A majority of my blog posts lately have been about future tech and how great things are going to be months or years from now. I wanted to take the time to talk about a product i have had for over 4 years now, Sonos! Click on the read more below to find out more about Sonos and how it can serve you.
Tech today is evolving fast, maybe too fast. There is not a lot of technology being used daily in our household which is more than four years old. But there is an exception off course, Sonos. Not all off my Sonos devices are older than 4 years, I have some new ones as well. Point being though is that Sonos has year after year proven that it is way ahead of any competition within the area, the design is without time boundaries and the quality is exceptional. I have not once experienced a Sonos update with instability or faults, and that is not something we see often these days.
Sonos was formed back in 2002 and had their release in 2005. Back in the day our smartphones were not what they are today, it wasn't even given that your phone was connected wirelessly to you local network, and device to device network communication was not a plug-and-play experience like it is now. So in the beginning Sonos had their own controller, not touch screen like we are used to now but equipped with a familiar scrolling wheel much like the Apple iPod and tactile buttons.
The Sonos Connect Amp and Connect previously named Zone player 90 and 120 were boxes connected to the local network. The system then created it´s own separate network for controlling and playing audio. The controller let you play internet radio or music files stored on an accessible network drive. By time Sonos evolved, new services like Pandora, Rdio and Spotify let users stream music from the internet. Having a large network attached music library was not needed. Streaming became accessible and Sonos was the perfect solution for using these services. in 2009 they released their first speaker the Play 5 and by time the Play 3. The speakers were very well recieved in the industry.
Sonos has in recent time released a subwoofer, a Play 1 and the Play bar. The linup is known for their excellent quality. The smallest speaker the Play 1 will easily fill a medium room or small apartment with great audio quality. The most important feature though is that it is expandable and at the same time very flexible. The system is not very cheap but you can start with a small and basic system and expand by time. Like i said initially, the system i own even though most of it is from late 2009 it has never been outdated or felt old. So you can start off with a Play 1 playing in mono and expand your way up to a full blown 5.1 home theater system with all your Sonos devices paired together.
Now i wanted to tell you a bit about my set-up and how it was done. Not that it stands out in any way but i have had people asking me from time to time about how to design a multi room audio system in a house or in their apartment. And in this context we are mainly talking about new-builds or homes during renovation. As per today i currently have 4 Sonos zones, with the 5th one being the living room which is linked wirelessly to a Sonos Sone.
Now lets start off with the living room. I have installed in-wall speakers in the wall and in the ceiling. We started off with only the wall frames and without any drywall plates installed.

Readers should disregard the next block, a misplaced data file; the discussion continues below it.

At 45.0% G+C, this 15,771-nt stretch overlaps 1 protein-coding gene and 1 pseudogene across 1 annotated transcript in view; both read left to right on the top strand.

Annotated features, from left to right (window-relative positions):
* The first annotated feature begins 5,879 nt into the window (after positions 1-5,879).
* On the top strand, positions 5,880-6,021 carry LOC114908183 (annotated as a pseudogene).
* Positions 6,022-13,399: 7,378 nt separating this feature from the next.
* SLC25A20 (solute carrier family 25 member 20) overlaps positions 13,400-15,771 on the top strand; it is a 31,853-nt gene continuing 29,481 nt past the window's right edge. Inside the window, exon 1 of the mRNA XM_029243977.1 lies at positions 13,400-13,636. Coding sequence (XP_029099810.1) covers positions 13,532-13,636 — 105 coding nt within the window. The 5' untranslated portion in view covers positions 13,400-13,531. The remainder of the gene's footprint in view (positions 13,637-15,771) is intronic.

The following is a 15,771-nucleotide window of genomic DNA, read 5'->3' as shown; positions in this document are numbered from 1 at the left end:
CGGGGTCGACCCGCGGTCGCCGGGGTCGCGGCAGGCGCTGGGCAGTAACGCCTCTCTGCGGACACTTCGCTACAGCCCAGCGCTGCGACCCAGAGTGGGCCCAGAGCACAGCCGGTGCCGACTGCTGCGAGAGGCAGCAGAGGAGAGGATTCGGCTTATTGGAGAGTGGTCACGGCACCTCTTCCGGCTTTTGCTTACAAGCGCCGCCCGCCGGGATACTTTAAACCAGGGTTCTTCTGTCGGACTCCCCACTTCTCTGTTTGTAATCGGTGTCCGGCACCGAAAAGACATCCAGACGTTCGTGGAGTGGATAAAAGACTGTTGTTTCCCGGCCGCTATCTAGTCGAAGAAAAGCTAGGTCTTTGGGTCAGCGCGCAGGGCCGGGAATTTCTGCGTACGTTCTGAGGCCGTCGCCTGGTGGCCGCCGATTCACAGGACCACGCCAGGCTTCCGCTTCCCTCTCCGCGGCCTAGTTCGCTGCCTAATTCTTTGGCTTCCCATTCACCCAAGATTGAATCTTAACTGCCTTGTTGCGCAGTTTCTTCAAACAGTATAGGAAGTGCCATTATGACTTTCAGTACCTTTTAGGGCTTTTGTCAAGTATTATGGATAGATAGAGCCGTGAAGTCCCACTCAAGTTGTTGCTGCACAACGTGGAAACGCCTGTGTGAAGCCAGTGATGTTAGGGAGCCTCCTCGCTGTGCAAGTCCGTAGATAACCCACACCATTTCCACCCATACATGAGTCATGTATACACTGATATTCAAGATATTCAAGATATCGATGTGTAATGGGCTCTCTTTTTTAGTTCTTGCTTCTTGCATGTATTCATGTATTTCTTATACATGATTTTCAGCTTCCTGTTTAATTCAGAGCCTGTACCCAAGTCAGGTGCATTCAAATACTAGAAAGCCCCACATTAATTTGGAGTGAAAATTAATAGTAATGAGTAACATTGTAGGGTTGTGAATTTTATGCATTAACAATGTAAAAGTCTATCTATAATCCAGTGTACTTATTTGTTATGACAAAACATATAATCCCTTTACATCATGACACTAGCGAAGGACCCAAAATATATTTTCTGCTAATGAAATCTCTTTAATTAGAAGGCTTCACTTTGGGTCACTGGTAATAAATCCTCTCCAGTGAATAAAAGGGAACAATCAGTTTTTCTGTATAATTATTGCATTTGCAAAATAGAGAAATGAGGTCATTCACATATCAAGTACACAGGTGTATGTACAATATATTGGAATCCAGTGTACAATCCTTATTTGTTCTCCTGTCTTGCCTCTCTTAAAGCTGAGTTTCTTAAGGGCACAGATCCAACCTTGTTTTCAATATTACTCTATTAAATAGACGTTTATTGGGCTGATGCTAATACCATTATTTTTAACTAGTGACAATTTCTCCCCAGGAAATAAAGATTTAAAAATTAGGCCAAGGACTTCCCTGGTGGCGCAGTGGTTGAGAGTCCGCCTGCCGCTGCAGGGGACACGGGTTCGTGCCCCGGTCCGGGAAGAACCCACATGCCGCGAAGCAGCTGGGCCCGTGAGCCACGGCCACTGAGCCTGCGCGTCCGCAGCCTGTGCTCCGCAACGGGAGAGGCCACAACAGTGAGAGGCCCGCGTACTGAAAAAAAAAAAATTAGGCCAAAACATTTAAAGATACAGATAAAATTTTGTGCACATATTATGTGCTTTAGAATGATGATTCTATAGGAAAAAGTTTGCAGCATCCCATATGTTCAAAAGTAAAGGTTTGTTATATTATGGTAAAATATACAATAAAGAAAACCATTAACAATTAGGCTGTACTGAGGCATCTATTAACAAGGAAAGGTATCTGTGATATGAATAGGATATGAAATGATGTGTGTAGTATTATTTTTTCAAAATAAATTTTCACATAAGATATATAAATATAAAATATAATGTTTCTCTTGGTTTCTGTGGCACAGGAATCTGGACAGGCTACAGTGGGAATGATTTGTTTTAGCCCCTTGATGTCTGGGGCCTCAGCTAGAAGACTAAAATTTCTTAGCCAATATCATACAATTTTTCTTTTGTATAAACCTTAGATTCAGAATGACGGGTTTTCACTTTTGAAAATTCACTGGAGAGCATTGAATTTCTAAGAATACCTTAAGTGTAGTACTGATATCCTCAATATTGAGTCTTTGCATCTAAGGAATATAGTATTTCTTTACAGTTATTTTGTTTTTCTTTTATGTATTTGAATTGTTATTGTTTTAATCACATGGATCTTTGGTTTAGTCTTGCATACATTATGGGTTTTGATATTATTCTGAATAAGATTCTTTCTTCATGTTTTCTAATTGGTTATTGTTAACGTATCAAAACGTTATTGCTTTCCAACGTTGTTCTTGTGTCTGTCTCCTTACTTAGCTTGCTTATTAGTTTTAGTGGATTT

From a cardboard box we created a mockup of what would one day be the position of the flatscreen TV. From there we positioned the speakers relative to the TV and relative to each-other.
We created a solid frame for all the speakers with stiffeners on all sides. The speaker boxes themselves were created with car/boat insulation material bought at the local cheap Norwegian hardware store Biltema. In the slideshow below you can see the progress.
Here is the result and what the setup looks like today.
Here are some photos of the rest of the house, in-wall speakers in the living room and kitchen. In-wall speakers in the main bathroom and outdoors speakers on the balcony.
All the wired Sonos sones have been centralized in a technical room upstairs. I have 3 Sonos Connects in this room all connected to A ICE circuit Rotel Amplifier.
I have also established a bluetooth receiver on one of the Connect inputs and an Apple Airport on the other. This allows me to use both Airplay or bluetooth audio upon need.
As previously stated Sonos has expanded over the years and the platform is very controllable. Here are some examples of the ways you can control Sonos.
Here is a short video of how i used the Fibaro Smart home system and connected doorbell to start Sonos "scenes" during Halloween last year.
Here is another short video showing the possibilities in Smart home controllers like Fibaro HC2, Vera or Smartthings. In a connected environment you can let alarms or similar make announcements on your Sonos system. In this example i am simulating how the water sensor will report to Sonos which room has the detected leak. This is probably more handy for fire detection letting you know in which room there is a fire if you wake up to a fire in the middle of the night.
As you can see the potential is huge and it is really up to you as a user to think of new and creative ways to use your system, it can be used for more than just playing music. The system is capable of satisfying both the audiophile and more advanced users looking to use the system for an expanded purpose. It may not be cheap but start small and work your way up. There are some alternatives out there but from my understanding they are not as flexible as Sonos.
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